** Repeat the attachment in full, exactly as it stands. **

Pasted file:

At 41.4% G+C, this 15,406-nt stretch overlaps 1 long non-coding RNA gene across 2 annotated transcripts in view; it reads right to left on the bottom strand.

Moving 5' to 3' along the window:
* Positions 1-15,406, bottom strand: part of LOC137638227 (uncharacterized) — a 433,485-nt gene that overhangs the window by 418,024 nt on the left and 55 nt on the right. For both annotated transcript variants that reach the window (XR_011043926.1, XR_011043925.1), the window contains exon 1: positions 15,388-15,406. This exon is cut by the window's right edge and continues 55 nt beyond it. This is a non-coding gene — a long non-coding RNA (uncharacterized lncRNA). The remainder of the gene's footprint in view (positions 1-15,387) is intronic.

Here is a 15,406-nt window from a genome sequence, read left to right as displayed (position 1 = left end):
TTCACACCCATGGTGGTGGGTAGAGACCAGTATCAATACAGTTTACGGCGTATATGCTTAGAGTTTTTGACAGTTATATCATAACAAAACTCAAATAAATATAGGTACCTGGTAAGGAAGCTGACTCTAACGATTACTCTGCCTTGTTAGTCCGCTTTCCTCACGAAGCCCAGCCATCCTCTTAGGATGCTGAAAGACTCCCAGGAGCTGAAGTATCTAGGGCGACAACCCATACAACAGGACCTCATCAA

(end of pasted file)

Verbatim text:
At 41.4% G+C, this 15,406-nt stretch overlaps 1 long non-coding RNA gene across 2 annotated transcripts in view; it reads right to left on the bottom strand.

Moving 5' to 3' along the window:
* Positions 1-15,406, bottom strand: part of LOC137638227 (uncharacterized) — a 433,485-nt gene that overhangs the window by 418,024 nt on the left and 55 nt on the right. For both annotated transcript variants that reach the window (XR_011043926.1, XR_011043925.1), the window contains exon 1: positions 15,388-15,406. This exon is cut by the window's right edge and continues 55 nt beyond it. This is a non-coding gene — a long non-coding RNA (uncharacterized lncRNA). The remainder of the gene's footprint in view (positions 1-15,387) is intronic.

Here is a 15,406-nt window from a genome sequence, read left to right as displayed (position 1 = left end):
TTCACACCCATGGTGGTGGGTAGAGACCAGTATCAATACAGTTTACGGCGTATATGCTTAGAGTTTTTGACAGTTATATCATAACAAAACTCAAATAAATATAGGTACCTGGTAAGGAAGCTGACTCTAACGATTACTCTGCCTTGTTAGTCCGCTTTCCTCACGAAGCCCAGCCATCCTCTTAGGATGCTGAAAGACTCCCAGGAGCTGAAGTATCTAGGGCGACAACCCATACAACAGGACCTCATCAA